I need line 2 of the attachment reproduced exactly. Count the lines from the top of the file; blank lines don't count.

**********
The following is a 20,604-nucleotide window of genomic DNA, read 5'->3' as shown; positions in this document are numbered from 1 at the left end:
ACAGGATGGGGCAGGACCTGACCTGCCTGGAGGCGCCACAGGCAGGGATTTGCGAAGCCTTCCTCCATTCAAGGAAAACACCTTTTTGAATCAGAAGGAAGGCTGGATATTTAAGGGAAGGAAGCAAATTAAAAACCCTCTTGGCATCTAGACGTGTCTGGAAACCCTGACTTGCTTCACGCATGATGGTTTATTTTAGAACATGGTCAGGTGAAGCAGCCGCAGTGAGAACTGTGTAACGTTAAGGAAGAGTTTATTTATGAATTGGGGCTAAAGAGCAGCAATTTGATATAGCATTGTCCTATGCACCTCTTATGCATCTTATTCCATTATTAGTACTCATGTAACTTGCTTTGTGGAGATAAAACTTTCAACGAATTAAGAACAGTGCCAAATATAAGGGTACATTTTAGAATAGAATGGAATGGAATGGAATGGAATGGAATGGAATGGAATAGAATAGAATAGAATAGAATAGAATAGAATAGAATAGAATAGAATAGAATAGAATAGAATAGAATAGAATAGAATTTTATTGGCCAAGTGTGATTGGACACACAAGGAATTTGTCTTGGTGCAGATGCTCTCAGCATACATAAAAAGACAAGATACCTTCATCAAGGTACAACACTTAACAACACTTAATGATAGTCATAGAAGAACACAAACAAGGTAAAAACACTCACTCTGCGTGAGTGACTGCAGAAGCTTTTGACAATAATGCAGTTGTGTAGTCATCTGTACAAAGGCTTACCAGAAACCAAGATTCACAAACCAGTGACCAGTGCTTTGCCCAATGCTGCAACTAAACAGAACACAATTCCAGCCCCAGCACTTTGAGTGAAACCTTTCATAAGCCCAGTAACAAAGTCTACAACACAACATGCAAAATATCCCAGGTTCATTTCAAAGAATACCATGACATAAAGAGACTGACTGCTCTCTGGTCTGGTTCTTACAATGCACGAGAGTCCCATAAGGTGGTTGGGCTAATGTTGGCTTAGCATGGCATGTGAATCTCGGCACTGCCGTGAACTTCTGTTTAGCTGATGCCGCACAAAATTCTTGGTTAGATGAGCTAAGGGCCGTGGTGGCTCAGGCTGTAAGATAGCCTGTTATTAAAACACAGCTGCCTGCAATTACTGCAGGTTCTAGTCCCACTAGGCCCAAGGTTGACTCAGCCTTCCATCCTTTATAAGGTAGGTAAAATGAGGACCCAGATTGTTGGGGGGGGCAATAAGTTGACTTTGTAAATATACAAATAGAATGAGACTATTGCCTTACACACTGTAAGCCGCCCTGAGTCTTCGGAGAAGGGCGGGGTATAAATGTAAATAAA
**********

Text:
ACAGGATGGGGCAGGACCTGACCTGCCTGGAGGCGCCACAGGCAGGGATTTGCGAAGCCTTCCTCCATTCAAGGAAAACACCTTTTTGAATCAGAAGGAAGGCTGGATATTTAAGGGAAGGAAGCAAATTAAAAACCCTCTTGGCATCTAGACGTGTCTGGAAACCCTGACTTGCTTCACGCATGATGGTTTATTTTAGAACATGGTCAGGTGAAGCAGCCGCAGTGAGAACTGTGTAACGTTAAGGAAGAGTTTATTTATGAATTGGGGCTAAAGAGCAGCAATTTGATATAGCATTGTCCTATGCACCTCTTATGCATCTTATTCCATTATTAGTACTCATGTAACTTGCTTTGTGGAGATAAAACTTTCAACGAATTAAGAACAGTGCCAAATATAAGGGTACATTTTAGAATAGAATGGAATGGAATGGAATGGAATGGAATGGAATGGAATAGAATAGAATAGAATAGAATAGAATAGAATAGAATAGAATAGAATAGAATAGAATAGAATAGAATAGAATAGAATTTTATTGGCCAAGTGTGATTGGACACACAAGGAATTTGTCTTGGTGCAGATGCTCTCAGCATACATAAAAAGACAAGATACCTTCATCAAGGTACAACACTTAACAACACTTAATGATAGTCATAGAAGAACACAAACAAGGTAAAAACACTCACTCTGCGTGAGTGACTGCAGAAGCTTTTGACAATAATGCAGTTGTGTAGTCATCTGTACAAAGGCTTACCAGAAACCAAGATTCACAAACCAGTGACCAGTGCTTTGCCCAATGCTGCAACTAAACAGAACACAATTCCAGCCCCAGCACTTTGAGTGAAACCTTTCATAAGCCCAGTAACAAAGTCTACAACACAACATGCAAAATATCCCAGGTTCATTTCAAAGAATACCATGACATAAAGAGACTGACTGCTCTCTGGTCTGGTTCTTACAATGCACGAGAGTCCCATAAGGTGGTTGGGCTAATGTTGGCTTAGCATGGCATGTGAATCTCGGCACTGCCGTGAACTTCTGTTTAGCTGATGCCGCACAAAATTCTTGGTTAGATGAGCTAAGGGCCGTGGTGGCTCAGGCTGTAAGATAGCCTGTTATTAAAACACAGCTGCCTGCAATTACTGCAGGTTCTAGTCCCACTAGGCCCAAGGTTGACTCAGCCTTCCATCCTTTATAAGGTAGGTAAAATGAGGACCCAGATTGTTGGGGGGGGCAATAAGTTGACTTTGTAAATATACAAATAGAATGAGACTATTGCCTTACACACTGTAAGCCGCCCTGAGTCTTCGGAGAAGGGCGGGGTATAAATGTAAATAAA